Geology: BS, BA
Geology is the science that examines the planet Earth, its composition, history, and structure. Geologists integrate biology, chemistry, engineering, mathematics, and physics in the study of Earth’s natural environments. Geologists explore for energy, mineral, and water resources and evaluate potential hazards due to earthquakes, floods, landslides, waste disposal, and volcanic eruptions. Geologists also provide fundamental information required to plan for cultural and industrial development, reduce geological hazards, identify potential resources, and assist in the design of waste-disposal facilities.
The BS program in geology meets the curriculum standards established by the American Institute of Professional Geologists.
Students receive a BS by completing all required courses in the major. To receive a BA, students must also gain proficiency in one or more foreign languages.
- Hydrogeology-Engineering Geology: Hydrogeology is the subdiscipline within geology that deals with the distribution and movement of groundwater in the soil and rocks of the earth’s crust. Students in the specialization take engineering courses in addition to their geology coursework as they study the engineering of groundwater.
- Applied Environmental Geoscience: Applied environmental geoscience is an interdisciplinary program, with a broader range of coursework than the traditional degree in geology. Students take geology courses and study the earth’s history, composition, and structure, but also take courses in areas such as watershed sciences, soils, biology, statistics, and GIS/remote sensing. This degree is for students interested in studying the geosciences, having a multidisciplinary degree and going on to careers in environmental fields.
Students who graduate with a bachelor’s degree are well-prepared for graduate studies in geology, and students can also pursue careers in the following areas:
- Energy (oil, gas, coal, geothermal)
- Environmental and building regulation
- Environmental consulting
- Natural hazards assessment (earthquakes, landslide, etc.)
- Energy and environmental planning
- Policy analysis
- Geographic data analyst
Hydrogeology-Engineering Geology Emphasis
- Engineering (cleaning up groundwater and soil, building structures in harmony with environments, etc.)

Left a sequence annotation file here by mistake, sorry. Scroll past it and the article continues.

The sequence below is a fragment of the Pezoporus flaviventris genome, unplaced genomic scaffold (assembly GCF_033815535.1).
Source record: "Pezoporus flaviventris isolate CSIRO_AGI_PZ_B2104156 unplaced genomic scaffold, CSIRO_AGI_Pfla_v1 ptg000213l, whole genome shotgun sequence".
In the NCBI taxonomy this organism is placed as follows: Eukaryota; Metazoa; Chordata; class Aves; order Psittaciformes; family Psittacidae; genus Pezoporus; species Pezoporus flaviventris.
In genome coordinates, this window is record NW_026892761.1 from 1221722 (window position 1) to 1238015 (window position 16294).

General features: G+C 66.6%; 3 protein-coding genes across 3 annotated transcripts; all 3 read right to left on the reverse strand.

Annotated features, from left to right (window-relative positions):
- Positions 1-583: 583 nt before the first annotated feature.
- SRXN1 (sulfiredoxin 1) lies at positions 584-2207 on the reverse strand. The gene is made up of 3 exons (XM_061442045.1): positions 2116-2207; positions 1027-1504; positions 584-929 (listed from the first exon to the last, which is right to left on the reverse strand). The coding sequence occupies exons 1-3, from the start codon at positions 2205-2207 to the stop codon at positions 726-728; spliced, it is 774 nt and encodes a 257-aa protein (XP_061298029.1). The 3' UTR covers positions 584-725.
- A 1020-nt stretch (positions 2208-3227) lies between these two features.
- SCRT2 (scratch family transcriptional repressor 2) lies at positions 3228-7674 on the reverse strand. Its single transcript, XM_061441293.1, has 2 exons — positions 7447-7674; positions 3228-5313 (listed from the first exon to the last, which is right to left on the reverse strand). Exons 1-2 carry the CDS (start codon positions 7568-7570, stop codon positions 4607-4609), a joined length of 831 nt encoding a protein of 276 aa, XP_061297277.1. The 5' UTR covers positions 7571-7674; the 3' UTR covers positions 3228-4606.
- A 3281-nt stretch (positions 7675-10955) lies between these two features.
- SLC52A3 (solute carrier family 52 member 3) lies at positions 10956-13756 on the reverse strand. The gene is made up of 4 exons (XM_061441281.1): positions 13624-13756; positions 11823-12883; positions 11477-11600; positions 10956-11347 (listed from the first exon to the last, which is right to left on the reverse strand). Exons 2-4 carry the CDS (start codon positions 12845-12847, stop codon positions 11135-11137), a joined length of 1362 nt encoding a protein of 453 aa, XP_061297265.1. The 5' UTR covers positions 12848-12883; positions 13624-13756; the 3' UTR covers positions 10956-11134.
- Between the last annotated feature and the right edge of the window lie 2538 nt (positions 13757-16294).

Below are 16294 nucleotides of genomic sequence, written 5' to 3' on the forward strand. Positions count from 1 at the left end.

- Consulting (working with builders to ensure that structures aren’t built in areas that compromise archaeological artifacts and sites)
Career Services provides counseling and information on hundreds of job and internship opportunities and even helps students apply and interview.
In addition to Utah State University’s admissions requirements, the geology program has additional requirements:
- Freshmen: New freshmen admitted to USU in good standing qualify for admission to this major.
- Transfer students: Transfer students from other institutions need a 2.2 total GPA for admission to this major. Students transferring from other USU majors need a total GPA of 2.0 for admission to this major.
International students have additional admissions requirements.
Professional Organizations, Honor Societies, and Clubs
American Geophysical Union: The American Geophysical Union is dedicated to furthering the geophysical sciences through the individual efforts of its members and in cooperation with other national and international scientific organizations.
Geological Society of America: Established in 1888, the Geological Society of America provides access to elements that are essential to the professional growth of earth scientists at all levels of expertise and from all sectors: academic, government, business, and industry.
Geology Club: The Geology Club holds regular meetings and activities, including field trips with professors and students, museum tours, geology displays for public school students, and more.
Labs, Centers, Research
With the second oldest undergraduate research program in the nation, USU offers students a wide range of opportunities to gain hands-on research experience. USU’s Honors Program prepares students for excellent graduate programs by helping them build relationships with professors, participate in research projects, take smaller, more intensive classes, and develop leadership skills.
Geochemistry/Analytical Laboratory: This lab includes Panalytical XPert Pro X-ray diffractomer (XRF), a Philips PW-2400 X-ray flourescence (XRF) instrument, a new inductively coupled plasma mass spectrometer (ICP-MS), and other analytical equipment.
Institute for Natural Systems Engineering: The INSE is a recognized leader in the development, testing, and application of multi-disciplinary assessment methods for aquatic ecosystems and instream flow assessment methodologies.
Luminescence Laboratory: This lab specializes in the analysis of the luminescence signals from quartz grains in geomorphological applications. It currently has two RISO TL/OSL readers and one with a single-grain attachment.
Rock Preparation Laboratory: This lab has a rock crusher, corers, trim saws, and thin-section equipment.
Utah Center for Water Resources Research: The UCWRR facilitates water research, outreach, design, and testing elements within a university environment that supports student education and citizen training.
Utah Water Research Laboratory: The UWRL works on nearly 250 water-related projects a year and has projects in all of Utah’s 29 counties and more than 40 countries. The lab is one of the go-to places that addresses the technical and societal aspects of water-related issues, including quality, quantity, and distribution of water.
Water Initiative: Utah State University supports a broad community of students and faculty engaged in water education, research, and outreach. The USU Water Initiative provides an overarching umbrella for the activities of this community aimed at fostering interdisciplinary collaboration and collegial sharing of ideas related to water across the departments and colleges of USU.